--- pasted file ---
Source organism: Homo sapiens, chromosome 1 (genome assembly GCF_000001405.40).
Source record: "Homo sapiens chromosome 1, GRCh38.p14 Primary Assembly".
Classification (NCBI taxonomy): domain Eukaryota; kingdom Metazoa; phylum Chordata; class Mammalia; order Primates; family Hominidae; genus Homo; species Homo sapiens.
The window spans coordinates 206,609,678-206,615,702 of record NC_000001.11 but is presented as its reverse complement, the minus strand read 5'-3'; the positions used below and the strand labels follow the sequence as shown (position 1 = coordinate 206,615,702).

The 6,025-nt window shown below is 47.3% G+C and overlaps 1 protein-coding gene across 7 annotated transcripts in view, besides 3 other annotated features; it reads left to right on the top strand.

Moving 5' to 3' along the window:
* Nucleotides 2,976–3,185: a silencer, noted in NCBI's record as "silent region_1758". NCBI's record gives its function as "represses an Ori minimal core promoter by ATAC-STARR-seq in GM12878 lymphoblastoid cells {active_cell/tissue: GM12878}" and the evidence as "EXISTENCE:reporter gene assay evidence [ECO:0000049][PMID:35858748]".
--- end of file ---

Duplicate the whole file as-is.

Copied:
Source organism: Homo sapiens, chromosome 1 (genome assembly GCF_000001405.40).
Source record: "Homo sapiens chromosome 1, GRCh38.p14 Primary Assembly".
Classification (NCBI taxonomy): domain Eukaryota; kingdom Metazoa; phylum Chordata; class Mammalia; order Primates; family Hominidae; genus Homo; species Homo sapiens.
The window spans coordinates 206,609,678-206,615,702 of record NC_000001.11 but is presented as its reverse complement, the minus strand read 5'-3'; the positions used below and the strand labels follow the sequence as shown (position 1 = coordinate 206,615,702).

The 6,025-nt window shown below is 47.3% G+C and overlaps 1 protein-coding gene across 7 annotated transcripts in view, besides 3 other annotated features; it reads left to right on the top strand.

Moving 5' to 3' along the window:
* Nucleotides 2,976–3,185: a silencer, noted in NCBI's record as "silent region_1758". NCBI's record gives its function as "represses an Ori minimal core promoter by ATAC-STARR-seq in GM12878 lymphoblastoid cells {active_cell/tissue: GM12878}" and the evidence as "EXISTENCE:reporter gene assay evidence [ECO:0000049][PMID:35858748]".